The present study published in the Journal of Dermatological Science examined components of the immune system and the skin lymphatic system, both of which are required for the immunogenic pathway of intradermal (ID) vaccines. Influenza A H1N1 haemagglutin (HA) protein was used as the vaccine antigen in mouse models. Twenty-one days after administration with a single dose of the HA vaccine, the levels of serum anti-HA total IgG were significantly higher in the ID vaccine group when compared to the subcutaneous (SC) group.
Furthermore, by tracing antigen delivery using fluorescent dyes from the site of injection to the draining lymph nodes, the researchers established ID vaccination results in prompt and efficient delivery of the antigen into the draining lymph nodes when compared to SC vaccination. The draining lymph nodes were also found to play a significant role in the immunogenic pathway of the ID administered vaccine; surgical removal of the lymph nodes resulted in a significant decrease in the levels of serum anti-HA total IgG.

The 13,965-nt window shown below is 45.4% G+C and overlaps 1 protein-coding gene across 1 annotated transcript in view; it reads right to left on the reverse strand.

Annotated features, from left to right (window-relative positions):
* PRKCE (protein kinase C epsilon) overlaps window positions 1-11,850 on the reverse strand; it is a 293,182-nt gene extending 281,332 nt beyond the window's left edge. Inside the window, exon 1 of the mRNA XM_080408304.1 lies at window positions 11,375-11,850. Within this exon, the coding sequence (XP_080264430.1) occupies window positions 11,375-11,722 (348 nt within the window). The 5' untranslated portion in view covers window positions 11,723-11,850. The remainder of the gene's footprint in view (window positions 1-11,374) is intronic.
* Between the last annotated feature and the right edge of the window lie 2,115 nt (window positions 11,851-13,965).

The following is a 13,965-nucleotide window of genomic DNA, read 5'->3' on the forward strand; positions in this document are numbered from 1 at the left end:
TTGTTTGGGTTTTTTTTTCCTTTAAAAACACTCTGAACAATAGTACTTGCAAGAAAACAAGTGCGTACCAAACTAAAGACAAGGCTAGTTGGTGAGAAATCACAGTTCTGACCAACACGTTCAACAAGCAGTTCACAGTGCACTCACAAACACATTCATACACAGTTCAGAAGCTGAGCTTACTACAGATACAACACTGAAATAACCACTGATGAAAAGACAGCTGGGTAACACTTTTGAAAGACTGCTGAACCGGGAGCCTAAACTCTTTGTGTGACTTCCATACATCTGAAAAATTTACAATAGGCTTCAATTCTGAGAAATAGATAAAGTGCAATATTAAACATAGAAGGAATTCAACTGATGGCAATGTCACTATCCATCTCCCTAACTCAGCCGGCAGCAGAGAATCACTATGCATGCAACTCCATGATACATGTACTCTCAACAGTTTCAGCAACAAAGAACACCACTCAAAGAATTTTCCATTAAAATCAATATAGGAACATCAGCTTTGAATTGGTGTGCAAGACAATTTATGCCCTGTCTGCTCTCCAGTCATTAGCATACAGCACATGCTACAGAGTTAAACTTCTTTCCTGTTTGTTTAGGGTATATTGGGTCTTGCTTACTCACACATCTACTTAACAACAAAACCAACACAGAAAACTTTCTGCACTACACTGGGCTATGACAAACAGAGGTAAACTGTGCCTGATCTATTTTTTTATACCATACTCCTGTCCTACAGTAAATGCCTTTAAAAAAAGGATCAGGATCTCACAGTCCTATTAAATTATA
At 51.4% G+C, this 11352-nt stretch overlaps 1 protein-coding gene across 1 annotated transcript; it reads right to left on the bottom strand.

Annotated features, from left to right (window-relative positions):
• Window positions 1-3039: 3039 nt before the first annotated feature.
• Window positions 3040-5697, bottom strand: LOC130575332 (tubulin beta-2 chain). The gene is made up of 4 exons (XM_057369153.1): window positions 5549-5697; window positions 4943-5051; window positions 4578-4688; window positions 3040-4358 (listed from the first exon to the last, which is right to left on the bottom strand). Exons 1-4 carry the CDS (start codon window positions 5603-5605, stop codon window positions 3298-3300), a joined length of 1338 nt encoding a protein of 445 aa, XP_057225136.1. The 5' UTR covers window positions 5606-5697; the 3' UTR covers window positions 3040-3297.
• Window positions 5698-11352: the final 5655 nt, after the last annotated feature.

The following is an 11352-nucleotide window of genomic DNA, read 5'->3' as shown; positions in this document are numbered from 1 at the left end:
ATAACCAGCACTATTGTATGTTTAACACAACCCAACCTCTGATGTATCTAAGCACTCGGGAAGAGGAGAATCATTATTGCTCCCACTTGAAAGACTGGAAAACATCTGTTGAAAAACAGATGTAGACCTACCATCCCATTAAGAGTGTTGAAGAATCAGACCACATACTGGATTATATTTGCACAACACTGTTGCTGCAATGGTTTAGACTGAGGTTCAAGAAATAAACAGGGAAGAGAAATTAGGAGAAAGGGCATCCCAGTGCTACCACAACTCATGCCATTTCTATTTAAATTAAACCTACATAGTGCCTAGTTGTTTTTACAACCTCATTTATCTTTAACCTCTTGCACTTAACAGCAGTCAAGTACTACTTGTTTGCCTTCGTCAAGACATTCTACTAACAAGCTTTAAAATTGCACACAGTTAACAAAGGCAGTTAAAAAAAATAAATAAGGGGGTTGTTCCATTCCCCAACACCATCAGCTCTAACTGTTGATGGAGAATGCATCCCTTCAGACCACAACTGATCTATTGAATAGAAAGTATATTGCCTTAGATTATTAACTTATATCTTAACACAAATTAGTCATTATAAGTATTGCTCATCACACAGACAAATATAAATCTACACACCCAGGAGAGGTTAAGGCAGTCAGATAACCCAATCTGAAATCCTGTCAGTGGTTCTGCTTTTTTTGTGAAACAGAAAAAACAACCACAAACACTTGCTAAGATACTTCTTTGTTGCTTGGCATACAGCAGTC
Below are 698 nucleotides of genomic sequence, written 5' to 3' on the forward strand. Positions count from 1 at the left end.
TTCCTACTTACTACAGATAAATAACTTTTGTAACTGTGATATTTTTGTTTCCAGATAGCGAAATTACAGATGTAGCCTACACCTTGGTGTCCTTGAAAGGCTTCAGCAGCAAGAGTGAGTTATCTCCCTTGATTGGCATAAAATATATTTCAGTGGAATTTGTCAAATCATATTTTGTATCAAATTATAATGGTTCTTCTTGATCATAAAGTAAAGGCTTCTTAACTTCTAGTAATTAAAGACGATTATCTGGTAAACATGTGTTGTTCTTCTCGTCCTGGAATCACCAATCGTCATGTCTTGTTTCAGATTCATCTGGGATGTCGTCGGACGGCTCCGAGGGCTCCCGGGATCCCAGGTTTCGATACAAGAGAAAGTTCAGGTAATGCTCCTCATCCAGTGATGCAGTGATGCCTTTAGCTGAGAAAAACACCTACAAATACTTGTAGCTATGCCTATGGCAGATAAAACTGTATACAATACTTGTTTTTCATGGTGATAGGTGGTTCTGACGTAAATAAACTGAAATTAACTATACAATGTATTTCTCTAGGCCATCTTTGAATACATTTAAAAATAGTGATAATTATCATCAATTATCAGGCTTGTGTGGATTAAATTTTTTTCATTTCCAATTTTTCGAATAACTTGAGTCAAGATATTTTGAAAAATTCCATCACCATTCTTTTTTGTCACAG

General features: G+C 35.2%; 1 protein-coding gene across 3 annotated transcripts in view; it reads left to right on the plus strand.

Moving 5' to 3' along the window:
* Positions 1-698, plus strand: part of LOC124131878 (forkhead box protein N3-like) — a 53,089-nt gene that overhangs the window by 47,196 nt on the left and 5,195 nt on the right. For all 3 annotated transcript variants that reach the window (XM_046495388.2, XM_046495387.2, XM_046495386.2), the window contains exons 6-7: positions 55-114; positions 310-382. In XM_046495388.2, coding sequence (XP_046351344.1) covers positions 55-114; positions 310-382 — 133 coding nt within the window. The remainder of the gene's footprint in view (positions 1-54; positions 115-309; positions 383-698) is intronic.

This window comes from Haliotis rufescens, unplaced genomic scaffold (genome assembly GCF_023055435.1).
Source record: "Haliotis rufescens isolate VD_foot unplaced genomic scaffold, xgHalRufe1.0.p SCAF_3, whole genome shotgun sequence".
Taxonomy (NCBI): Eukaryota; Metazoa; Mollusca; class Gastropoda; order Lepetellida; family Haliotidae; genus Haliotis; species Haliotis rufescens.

The findings also demonstrate that liquid vaccine formulations are delivered directly into lymphatic vessels and lymph nodes when compared to solid or topical vaccine formulations. The latter are mainly trapped by skin-resident immune cells and then migrate to the lymph nodes. This could potentially have an effect on the nature of the immunogenicity to the antigen. Overall although ID vaccination was found to be effective when compared to SC vaccination, the former is largely dependent on efficient antigen delivery to the draining lymph nodes and subsequent uptake of the antigen by the immune cells pre-existing in the draining LNs.